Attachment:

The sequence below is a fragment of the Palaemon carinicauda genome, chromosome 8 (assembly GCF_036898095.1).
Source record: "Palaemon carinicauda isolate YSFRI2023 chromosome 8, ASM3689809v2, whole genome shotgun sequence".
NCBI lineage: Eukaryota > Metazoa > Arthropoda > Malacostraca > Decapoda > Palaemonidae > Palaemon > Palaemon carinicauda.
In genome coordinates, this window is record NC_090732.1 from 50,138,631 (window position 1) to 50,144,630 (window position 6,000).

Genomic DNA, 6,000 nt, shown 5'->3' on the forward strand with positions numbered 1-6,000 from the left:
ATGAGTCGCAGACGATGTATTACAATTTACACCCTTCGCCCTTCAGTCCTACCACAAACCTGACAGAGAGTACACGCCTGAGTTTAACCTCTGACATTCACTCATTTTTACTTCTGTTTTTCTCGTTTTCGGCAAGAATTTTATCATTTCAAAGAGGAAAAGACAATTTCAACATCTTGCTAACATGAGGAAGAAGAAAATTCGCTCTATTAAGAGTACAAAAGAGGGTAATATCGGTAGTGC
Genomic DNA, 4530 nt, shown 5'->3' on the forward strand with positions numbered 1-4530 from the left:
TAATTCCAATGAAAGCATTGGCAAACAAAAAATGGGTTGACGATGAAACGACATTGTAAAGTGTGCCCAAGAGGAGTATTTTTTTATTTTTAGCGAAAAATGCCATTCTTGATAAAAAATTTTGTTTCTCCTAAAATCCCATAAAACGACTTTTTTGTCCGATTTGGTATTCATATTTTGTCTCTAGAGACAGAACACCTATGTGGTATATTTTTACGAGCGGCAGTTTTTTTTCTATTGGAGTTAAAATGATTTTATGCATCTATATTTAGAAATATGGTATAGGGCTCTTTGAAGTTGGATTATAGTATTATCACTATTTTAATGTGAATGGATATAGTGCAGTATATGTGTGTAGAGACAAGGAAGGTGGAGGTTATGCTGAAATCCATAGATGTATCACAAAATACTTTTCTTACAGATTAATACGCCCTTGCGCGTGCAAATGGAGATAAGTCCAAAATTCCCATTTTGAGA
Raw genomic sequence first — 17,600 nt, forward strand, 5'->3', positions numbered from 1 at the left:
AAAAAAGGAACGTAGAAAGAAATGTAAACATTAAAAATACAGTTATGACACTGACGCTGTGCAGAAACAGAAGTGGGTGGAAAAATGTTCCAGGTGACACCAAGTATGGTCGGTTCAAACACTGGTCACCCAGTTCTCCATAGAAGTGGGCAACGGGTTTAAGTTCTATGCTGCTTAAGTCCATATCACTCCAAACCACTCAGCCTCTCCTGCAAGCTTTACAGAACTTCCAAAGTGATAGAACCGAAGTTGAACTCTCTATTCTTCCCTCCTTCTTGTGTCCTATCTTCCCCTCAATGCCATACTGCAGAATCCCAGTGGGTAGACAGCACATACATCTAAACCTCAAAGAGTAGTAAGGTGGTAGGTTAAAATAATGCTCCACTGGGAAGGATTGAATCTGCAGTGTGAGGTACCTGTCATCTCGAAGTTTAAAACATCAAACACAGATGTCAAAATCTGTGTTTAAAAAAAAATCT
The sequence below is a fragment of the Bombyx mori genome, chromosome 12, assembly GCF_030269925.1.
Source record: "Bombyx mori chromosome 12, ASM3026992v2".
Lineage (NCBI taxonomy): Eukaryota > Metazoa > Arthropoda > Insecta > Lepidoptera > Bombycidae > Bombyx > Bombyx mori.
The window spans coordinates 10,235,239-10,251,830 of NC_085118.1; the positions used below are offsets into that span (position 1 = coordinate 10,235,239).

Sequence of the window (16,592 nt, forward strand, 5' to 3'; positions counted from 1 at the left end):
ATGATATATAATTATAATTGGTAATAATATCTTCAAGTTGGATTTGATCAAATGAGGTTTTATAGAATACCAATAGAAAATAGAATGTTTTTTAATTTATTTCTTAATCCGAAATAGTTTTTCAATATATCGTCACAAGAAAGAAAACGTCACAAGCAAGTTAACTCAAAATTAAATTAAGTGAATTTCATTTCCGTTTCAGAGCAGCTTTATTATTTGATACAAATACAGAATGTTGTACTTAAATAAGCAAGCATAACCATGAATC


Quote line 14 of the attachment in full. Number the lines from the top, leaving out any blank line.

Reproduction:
The window spans coordinates 10,235,239-10,251,830 of NC_085118.1; the positions used below are offsets into that span (position 1 = coordinate 10,235,239).